Crop insurance policies must remain affordable for farmers and ranchers or the entire farm safety net will fail, crop insurance providers said today in a new educational video.
Farmers help fund current farm policy by spending approximately $4 billion a year out of their own pockets on crop insurance policies and by shouldering a portion of losses in the form of deductibles before receiving assistance.
“But if insurance bills get too big, or deductible losses get too high, fewer farmers will sign up for policies, and the whole system will collapse,” noted the video. “If that happens, not only will it be harder for farm families to bounce back after disaster, but costs that are currently being borne by farmers and private insurance providers will shift back to taxpayers.”
Congress took steps in the 2014 Farm Bill to keep crop insurance affordable. Among the steps spotlighted in the video:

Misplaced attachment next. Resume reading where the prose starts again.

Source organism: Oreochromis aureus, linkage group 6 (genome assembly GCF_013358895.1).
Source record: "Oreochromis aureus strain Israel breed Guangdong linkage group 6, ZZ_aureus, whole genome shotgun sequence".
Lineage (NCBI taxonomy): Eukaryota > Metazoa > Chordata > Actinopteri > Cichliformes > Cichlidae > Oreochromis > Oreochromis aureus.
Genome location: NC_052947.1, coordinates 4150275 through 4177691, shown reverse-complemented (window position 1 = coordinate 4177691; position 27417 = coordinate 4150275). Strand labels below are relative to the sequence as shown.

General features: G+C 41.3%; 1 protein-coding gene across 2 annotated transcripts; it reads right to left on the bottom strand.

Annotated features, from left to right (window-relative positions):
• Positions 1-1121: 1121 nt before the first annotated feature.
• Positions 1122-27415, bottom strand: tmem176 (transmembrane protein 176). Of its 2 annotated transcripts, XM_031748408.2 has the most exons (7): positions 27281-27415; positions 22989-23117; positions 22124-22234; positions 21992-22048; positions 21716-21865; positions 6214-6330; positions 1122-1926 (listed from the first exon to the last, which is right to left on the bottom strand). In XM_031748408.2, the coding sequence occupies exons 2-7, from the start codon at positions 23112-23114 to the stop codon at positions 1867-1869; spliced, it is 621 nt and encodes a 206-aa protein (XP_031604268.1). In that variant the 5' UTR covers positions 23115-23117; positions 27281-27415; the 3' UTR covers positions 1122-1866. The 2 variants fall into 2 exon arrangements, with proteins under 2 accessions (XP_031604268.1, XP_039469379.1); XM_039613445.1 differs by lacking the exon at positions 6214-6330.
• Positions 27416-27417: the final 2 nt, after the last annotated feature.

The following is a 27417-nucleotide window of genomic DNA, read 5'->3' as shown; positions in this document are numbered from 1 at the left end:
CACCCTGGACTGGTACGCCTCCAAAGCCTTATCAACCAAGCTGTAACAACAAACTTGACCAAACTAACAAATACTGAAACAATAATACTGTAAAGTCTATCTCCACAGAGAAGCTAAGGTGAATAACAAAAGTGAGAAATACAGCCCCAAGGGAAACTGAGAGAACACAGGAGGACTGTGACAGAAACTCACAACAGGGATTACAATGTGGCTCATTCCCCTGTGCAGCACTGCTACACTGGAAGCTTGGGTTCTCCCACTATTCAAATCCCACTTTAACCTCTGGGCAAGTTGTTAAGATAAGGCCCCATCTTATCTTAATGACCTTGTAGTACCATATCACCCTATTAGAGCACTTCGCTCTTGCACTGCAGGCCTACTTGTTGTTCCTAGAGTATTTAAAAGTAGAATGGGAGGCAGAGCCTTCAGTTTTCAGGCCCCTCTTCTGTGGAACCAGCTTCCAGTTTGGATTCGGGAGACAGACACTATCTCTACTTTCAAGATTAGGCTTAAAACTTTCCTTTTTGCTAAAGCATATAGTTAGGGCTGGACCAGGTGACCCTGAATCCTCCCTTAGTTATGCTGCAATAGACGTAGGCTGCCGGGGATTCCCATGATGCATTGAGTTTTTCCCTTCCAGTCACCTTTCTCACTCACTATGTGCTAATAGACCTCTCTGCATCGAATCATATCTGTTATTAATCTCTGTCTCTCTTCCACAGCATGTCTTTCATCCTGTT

- Farmers receive discounts on the premiums they pay for coverage, including discounts for new and beginning farmers looking to start a career in agriculture.
- Supplemental coverage is made available to help counterbalance a portion of deductible losses.
- And Congress defeated attempts by some opponents of agriculture to cap crop insurance benefits and make policies more expensive for everyone.
This is the second in a series of educational videos meant to highlight three policy attributes that are essential to maintaining a strong crop insurance system. The first three-minute segment examined the importance of making crop insurance, widely available, and a future piece will look at maintaining the viability of private-sector delivery.
“Congress cemented crop insurance’s role as the centerpiece of the farm safety net during the 2014 Farm Bill,” explained Tom Zacharias, president of National Crop Insurance Services (NCIS), the trade group that sponsored the video series. “However, that safety net will breakdown if crop insurance policies aren’t widely available, aren’t affordable to producers, and aren’t economically viable to be administered by efficient private insurance providers.”